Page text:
Charming Confusion

Charming Confusion

Curated by Guan Wei
Featured artist Guan Wei Jin Sha Tim Johnson Yang Xifa Louise Zhang

There are two common aesthetic responses when contemplating a work of art. Firstly the grace and beauty of the work can induce a feeling of quietness and calm that sets us apart from our surroundings. Secondly a great work can invoke a connection to the sublime, a link to what we perceive to be greatness, an ability to shake our heart and soul. This experience sometimes can be painful, but can elevate us to another plane.

Another response, which is called in German reizende has been translated as a charming confusion. It is our reaction when we are completely attracted to an image or an object. We are drawn into and are willingly disoriented by the work, and are transported unknowingly to a new world. Works which invoke a charming confusion appeal directly to our intellect through our senses and our feelings. Art can change our understanding and appreciation of beauty in the world.

Tim Johnson’s work combines images inspired by Oriental mysticism and especially Tibetan Thangka art, with other images drawn from dot maps in Australian Aboriginal art. Although seemingly chaotic, the works have a spiritual orderliness.

Louise Zhang is a generation Y female artist with a new perspective. She is primarily concerned with personal experience and memory. Her abstract works use resin to portray color, and light and shadow and convey fond memories and subtle emotions.

Jin Sha’s work has a strong rational style. He uses traditional Chinese realist painting techniques in accordance with the rule of visual calculation. He re-creates works from the Renaissance removing the characters but keeping their clothes and props. They have a surreal quality.

The inspiration of Yang Xifa’s work is from ancient coins. His traditional Chinese ink painting is combined with new media including glass, mirrors and other materials. The three-dimensional work contain hidden characters of “heaven and earth”.   While it has an implication of social criticism, it is aesthetically appealing.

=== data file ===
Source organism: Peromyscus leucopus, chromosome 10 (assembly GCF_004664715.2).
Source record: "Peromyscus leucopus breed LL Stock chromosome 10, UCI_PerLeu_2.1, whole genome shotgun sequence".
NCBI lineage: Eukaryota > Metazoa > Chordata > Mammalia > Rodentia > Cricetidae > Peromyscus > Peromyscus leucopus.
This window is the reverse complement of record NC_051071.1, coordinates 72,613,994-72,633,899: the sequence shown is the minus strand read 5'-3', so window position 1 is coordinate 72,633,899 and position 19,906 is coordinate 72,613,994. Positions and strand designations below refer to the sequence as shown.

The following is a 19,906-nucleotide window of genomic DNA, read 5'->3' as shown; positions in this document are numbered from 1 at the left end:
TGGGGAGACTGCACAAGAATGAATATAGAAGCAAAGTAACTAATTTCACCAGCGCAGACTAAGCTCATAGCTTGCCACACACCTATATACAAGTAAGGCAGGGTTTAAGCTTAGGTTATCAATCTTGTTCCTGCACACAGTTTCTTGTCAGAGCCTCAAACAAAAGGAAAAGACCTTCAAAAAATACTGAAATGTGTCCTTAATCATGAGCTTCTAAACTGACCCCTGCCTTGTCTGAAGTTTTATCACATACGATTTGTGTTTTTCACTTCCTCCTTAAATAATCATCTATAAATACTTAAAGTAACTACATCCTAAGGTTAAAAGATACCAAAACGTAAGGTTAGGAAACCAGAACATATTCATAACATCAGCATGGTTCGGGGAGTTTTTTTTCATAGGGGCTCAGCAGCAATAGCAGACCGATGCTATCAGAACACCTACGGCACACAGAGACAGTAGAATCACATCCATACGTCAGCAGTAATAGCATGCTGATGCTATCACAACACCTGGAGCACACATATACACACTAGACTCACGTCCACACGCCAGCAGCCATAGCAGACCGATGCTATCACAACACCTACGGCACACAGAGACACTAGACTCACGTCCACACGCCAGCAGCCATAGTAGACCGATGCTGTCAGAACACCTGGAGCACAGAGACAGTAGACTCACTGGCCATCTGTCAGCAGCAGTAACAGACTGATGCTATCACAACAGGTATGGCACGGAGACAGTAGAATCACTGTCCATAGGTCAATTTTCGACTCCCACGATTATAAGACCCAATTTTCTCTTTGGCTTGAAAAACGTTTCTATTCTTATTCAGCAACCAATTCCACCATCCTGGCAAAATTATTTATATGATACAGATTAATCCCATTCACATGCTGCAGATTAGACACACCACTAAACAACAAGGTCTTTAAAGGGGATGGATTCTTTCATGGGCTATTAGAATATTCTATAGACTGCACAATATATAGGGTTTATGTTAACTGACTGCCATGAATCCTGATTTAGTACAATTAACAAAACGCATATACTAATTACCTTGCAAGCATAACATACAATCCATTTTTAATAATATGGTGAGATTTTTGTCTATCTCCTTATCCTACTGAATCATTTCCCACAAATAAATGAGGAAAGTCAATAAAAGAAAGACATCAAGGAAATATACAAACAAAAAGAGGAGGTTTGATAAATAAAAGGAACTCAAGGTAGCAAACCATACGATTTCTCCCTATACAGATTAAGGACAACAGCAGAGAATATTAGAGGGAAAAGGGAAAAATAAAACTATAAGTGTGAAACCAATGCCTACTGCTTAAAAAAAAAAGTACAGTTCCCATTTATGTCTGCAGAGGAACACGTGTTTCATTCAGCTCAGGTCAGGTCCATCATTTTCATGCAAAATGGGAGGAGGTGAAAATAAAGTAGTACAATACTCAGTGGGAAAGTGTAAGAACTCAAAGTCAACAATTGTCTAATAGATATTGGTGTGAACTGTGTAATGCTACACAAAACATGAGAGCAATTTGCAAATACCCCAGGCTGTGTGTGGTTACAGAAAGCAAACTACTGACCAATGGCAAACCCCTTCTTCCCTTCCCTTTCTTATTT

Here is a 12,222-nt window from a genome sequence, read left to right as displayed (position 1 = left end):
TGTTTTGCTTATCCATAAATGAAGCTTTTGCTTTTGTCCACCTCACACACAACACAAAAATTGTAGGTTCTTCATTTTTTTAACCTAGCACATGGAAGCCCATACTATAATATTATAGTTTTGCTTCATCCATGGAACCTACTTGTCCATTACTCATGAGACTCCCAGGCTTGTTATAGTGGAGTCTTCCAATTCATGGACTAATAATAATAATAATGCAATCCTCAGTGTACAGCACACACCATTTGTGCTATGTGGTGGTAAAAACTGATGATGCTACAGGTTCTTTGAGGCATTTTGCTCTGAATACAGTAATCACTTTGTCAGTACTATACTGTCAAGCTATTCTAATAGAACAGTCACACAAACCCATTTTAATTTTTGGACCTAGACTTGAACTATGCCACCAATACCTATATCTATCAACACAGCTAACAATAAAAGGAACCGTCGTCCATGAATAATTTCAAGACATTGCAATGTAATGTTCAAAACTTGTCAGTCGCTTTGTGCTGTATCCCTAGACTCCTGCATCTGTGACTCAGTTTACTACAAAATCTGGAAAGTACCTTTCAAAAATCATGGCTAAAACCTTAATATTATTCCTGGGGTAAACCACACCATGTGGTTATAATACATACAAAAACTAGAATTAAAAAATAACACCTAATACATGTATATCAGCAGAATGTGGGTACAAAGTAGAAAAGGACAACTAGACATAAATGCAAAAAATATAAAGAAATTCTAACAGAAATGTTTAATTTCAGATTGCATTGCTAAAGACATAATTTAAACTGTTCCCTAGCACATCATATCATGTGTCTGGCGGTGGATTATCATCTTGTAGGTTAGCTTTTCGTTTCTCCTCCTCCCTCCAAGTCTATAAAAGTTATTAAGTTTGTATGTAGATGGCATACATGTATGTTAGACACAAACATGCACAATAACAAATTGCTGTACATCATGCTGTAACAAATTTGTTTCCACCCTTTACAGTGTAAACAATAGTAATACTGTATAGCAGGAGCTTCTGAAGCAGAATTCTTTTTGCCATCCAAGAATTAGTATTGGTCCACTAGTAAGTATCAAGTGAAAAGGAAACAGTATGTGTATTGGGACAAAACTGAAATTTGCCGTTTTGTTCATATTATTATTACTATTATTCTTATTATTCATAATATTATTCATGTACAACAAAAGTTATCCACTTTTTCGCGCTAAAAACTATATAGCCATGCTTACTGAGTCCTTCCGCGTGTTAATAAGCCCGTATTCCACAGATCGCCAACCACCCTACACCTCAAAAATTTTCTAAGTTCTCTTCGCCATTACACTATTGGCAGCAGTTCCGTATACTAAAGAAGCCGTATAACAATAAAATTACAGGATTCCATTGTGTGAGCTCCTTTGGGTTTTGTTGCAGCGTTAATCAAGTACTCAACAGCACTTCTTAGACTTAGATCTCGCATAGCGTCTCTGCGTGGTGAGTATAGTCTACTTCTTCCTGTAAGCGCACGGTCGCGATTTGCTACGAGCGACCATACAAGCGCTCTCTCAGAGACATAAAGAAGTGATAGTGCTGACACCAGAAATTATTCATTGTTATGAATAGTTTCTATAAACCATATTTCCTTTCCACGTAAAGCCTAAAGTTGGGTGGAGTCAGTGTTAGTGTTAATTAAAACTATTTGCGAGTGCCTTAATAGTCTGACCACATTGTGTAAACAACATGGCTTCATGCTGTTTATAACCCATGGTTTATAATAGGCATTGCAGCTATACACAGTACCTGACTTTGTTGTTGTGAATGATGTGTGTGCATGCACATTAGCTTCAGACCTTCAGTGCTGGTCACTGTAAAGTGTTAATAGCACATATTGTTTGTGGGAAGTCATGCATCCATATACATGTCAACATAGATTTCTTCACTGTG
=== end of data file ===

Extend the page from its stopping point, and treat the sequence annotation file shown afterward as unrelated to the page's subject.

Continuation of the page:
In this exhibition, Guan Wei has painting installation and sculptures. It reflects the artist’s social, historical, political and philosophical thinking. In particular, the sculpture “Crossing” has a strong sense of Zen, a calm contemplation of life’s meaning.

These five artists all have the experience of living and working in different countries. In their interactions and collisions with new cultures and ethnic groups, they continue to experience separateness and assimilation. These artists all have taken an active and experimental approach to the artistic exploration of their new environment. And they have achieved a Charming Confusion.

Guan Wei, Secret Histories No.9, 2005, acrylic on canvas, 127x159cm

Guan Wei, Secret Histories No.9, 2005, acrylic on canvas, 127x159cm

Guan Wei, Salvation No.4, 2015, bronze sculpture, ed of 5, 28x23x29cm

Guan Wei, Salvation No.4, 2015, bronze sculpture, ed of 5, 28x23x29cm

Guan Wei, Salvation No.2, 2015, bronze sculpture, ed of 5, 28x23x29cm

Guan Wei, Salvation No.2, 2015, bronze sculpture, ed of 5, 28x23x29cm

Jin Sha, Salute to Masters: Conversation with Jacques-Louis David, 2016, ink and color pigment on silk, 33x30cm

Jin Sha, Salute to Masters: Conversation with Jacques-Louis David, 2016, ink and color pigment on silk, 33x30cm

Jin Sha, Salute to Masters: Engagement of Arnolfini, 2016, ink color pigment on silk, 30cm

Jin Sha, Salute to Masters: Engagement of Arnolfini, 2016, ink color pigment on silk, 30cm

Jin Sha, Salute to Masters: Goodbye Marat, 2016, ink and color pigment on silk, 33x30cm

Jin Sha, Salute to Masters: Goodbye Marat, 2016, ink and color pigment on silk, 33x30cm

Louise Zhang, Believe Me, 2014, vinyl acrylic and oil on birch wood, 50cm diameter

Louise Zhang, Scholar Body #1, 2017, acrylic and oil on birch wood, 50.8×40.8cm

Louise Zhang, Scholar Body #2, 2017, acrylic and oil on birch wood, 50.8×40.8cm

Tim Johnson, Mahakala Pureland, 2017, acrylic on linen, 121x152cm

Tim Johnson, Mahakala, 2017, acrylic on linen (with Daniel Bogunovic), 152x121cm

Tim Johnson, Robert Johnson, 2016, acrylic on linen, 182x60cm

Yang Xifa, Das Kapital series – Faith No. 1, ink on paper, 50x40cm

Yang Xifa, Das Kapital series - Faith No. 2, ink on paper, 50x40cm

Yang Xifa, Das Kapital series – Faith No. 2, ink on paper, 50x40cm

Yang Xifa, Das Kapital series – Scenery in the coin No. 1, ink on paper, 40x50cm

Vermilion Art

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